Safety Razor Review: Maggard V2 Open Comb

Posted: March 7, 2017 in Shaving Articles
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The second in my series of reviews of the Maggard house brand razors, this one addresses the V2 Open Comb razor head.

Maggard has its brand of razors built in India, at least in terms of the heads. My impression is that they have design input and oversight in terms of quality control of these items, but I don’t have any insight as to how that works on the “inside” of the process. No matter.

The V2 Open Comb is, as you may intuit, the second version of their open comb head. It looks to be based upon the old Gillette open comb/short comb design, though the head is built of much thicker material and is generally more massive than the svelte little head of the Gillette “Old” style razor that was one of that storied brand’s first products. Still, the curvature of the baseplate and head are quite similar.

I own a cherished 1918 military model of the Gillette Old Style open comb, so I have the ability to contrast the two razors.

The Gillette “Old” open comb is a quite efficient shaver, and can deliver a great shave. My experience is that it requires patience. It isn’t a razor to rush. It’ll bite if you do. It isn’t the mildest, but it isn’t a super aggressive, either. I’ve found that, if you take your time on the first pass, much of the danger has been averted. It just needs you to try a little tenderness when you’re getting the beard stubble worked down at first. That said, the way the razor is set up, you could probably use most anything as a facial lubricant to get the shave going. Well, maybe not axle grease, but a lot of things.

Okay, on to the Maggard Open Comb, V2. The razor looks nice, with good tolerances and a nice finish. I chose to mount it on a Maggard’s stainless handle, the MR1. This handle is a medium short model, with solid knurling and a faux dial on the bottom, giving it a look like the Merkur 34C. It is a good handle. To me, it comes off as a very traditional, very bone-stock shape. The material and finish is more than adequate, though perhaps not as perfectly finished as a much more expensive product. Let’s be real. I got the MR1 handle for $14. It’s a screaming deal. As nice as the MR5? No. Not for me.

My test shave with the V2 used the Personna Lab Blue, a classic, moderate blade that I know well. If in doubt, I try to go with a blade that I have a lot of experience with, and that is somewhere in the middle of the sharpness spectrum. Often, it’s a Personna or a Dorco. This whole paragraph is going nowhere, so I’ll end it now, just to spare you any further misery.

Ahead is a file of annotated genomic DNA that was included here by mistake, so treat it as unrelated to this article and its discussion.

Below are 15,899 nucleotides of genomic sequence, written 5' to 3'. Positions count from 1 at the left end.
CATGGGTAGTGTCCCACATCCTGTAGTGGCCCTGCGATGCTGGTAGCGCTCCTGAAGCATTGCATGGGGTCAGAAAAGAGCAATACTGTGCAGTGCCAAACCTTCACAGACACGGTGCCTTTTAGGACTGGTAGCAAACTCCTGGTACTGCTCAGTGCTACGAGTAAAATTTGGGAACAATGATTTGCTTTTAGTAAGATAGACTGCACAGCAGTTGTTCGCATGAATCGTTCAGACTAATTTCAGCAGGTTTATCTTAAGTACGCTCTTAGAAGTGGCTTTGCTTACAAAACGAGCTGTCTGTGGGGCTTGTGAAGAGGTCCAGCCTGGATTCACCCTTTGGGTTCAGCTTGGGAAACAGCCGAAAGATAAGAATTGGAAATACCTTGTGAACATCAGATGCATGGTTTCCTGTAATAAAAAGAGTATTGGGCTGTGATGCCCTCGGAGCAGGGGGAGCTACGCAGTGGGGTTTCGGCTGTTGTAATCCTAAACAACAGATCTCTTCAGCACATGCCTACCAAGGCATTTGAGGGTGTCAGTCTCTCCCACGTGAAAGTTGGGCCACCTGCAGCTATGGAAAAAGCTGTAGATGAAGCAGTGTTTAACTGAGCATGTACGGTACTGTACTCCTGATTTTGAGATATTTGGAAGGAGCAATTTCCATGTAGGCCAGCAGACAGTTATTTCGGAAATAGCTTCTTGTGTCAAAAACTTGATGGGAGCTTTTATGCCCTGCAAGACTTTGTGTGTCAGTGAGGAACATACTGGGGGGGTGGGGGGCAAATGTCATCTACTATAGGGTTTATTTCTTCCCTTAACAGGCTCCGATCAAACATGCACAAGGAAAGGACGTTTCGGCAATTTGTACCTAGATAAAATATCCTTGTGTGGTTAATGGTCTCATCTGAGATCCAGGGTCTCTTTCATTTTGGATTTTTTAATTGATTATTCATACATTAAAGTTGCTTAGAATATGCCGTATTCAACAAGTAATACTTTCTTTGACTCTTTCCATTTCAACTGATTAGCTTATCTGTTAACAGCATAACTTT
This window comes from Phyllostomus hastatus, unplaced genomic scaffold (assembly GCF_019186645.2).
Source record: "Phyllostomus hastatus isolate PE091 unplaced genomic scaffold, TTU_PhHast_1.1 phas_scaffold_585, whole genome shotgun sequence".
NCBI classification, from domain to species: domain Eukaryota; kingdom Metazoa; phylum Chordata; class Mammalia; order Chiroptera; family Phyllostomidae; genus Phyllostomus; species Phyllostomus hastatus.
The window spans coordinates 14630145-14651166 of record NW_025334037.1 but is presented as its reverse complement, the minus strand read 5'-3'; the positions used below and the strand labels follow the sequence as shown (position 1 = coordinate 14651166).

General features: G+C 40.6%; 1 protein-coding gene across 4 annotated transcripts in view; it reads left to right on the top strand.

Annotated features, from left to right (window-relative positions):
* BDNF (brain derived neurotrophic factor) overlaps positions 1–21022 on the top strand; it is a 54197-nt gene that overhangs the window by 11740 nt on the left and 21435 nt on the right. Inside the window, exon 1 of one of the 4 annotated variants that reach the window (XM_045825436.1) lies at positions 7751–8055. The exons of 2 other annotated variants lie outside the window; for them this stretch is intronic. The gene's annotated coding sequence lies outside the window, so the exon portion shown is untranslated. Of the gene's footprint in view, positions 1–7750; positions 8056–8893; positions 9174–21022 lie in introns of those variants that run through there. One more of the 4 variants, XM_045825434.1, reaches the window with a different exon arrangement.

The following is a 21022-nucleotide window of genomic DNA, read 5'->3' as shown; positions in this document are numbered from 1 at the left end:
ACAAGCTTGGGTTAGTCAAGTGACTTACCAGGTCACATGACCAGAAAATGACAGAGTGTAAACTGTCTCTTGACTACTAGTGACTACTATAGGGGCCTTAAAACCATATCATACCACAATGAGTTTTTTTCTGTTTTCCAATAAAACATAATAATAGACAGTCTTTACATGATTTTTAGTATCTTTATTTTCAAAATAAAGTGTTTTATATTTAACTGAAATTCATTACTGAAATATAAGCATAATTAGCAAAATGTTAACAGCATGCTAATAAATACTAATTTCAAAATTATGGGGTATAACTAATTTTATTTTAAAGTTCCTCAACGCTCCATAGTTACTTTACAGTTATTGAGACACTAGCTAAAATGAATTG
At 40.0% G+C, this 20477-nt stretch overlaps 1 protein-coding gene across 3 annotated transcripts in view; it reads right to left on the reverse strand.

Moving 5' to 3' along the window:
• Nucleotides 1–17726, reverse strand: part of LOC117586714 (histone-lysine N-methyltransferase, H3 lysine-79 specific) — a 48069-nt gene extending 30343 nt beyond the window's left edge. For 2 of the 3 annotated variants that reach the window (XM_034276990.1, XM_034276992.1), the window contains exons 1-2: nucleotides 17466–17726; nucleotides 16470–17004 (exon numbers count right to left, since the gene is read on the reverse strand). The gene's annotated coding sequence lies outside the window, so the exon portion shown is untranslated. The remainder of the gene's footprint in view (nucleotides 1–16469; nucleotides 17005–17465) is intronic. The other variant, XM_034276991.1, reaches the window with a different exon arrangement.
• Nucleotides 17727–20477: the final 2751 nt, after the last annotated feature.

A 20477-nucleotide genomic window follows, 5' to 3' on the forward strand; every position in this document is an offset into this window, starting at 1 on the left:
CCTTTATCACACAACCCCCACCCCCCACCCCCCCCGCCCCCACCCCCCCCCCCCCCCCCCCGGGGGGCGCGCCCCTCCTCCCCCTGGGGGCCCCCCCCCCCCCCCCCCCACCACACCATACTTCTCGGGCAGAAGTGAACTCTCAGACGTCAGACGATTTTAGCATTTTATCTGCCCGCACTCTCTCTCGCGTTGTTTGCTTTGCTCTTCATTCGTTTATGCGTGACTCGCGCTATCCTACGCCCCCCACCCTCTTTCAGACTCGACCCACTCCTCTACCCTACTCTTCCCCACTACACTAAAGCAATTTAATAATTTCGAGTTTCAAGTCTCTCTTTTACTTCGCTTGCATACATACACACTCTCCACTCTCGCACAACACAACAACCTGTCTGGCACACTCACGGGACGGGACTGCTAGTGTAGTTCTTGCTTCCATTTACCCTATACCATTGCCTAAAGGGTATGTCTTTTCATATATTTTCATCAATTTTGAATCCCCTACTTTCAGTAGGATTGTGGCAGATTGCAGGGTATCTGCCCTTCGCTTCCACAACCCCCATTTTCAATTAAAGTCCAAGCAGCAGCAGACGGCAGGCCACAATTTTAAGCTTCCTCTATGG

And the shave? How did it go?

Hmmm. Well, it didn’t go badly. But…but, I have to say that the razor, to me, didn’t represent a ratio on the harshness vs. closeness scale that I could fully endorse. I found it to have a significant feeling of blade-on-face, and some level of roughness to the “delivery” of the shave that I wasn’t that fond of. I don’t mind if I feel the blade, even feel that minor thrill of danger when you draw a razor across your face. That’s all part of the game. When I get that feeling, though, I want it to be really slamming through the stubble. If it feels aggressive, but isn’t really that efficient, that’s kind of an issue.

I got a good, but not great shave after three passes. There was some irritation that needed to be mitigated with extra post shave treatment, but not large scale carnage. The V2 did not prove to be efficient enough to be a great maintenance shaver, so that doesn’t appear to be the usage case. In the same vein, I wouldn’t really feel like it would be a smart move for me to promote it to an everyday shaver, simply because it takes a bit too much of a toll on my face to get the job done. I have much gentler razors that cut as well or better.

In the end, I see it as a razor that is not quite what I was looking for. It doesn’t cut any closer (in point of fact, it doesn’t cut as close) than the V3 razor by Maggard, and it is much less comfortable for my skin, all other parts of the shave being equal (soap, prep, post, growth, season, etc.).

So, then, it falls well behind their V3 safety bar head. This, of course, may be altogether different from your own experiences. I find that, on balance, I tend to do best with a standard, solid safety bar, but that I can tolerate quite a large blade gap. That appears to be where I can “game the system” to get a really efficient razor. Slants are hit and miss, and I have only a few open combs that I really get along with.

In a larger scale, though, these Maggard heads are great. At the price of these devices, you can purchase all 4 Maggard heads for the price of a single Merkur. If you already have a handle you like, great. If not, I recommend the MR5 or MR11, as these are both excellent, and my favorites in the Maggard line. I should note that I don’t really favor long handles on a razor, so that informs my choice.

Cheers, and happy shaving.

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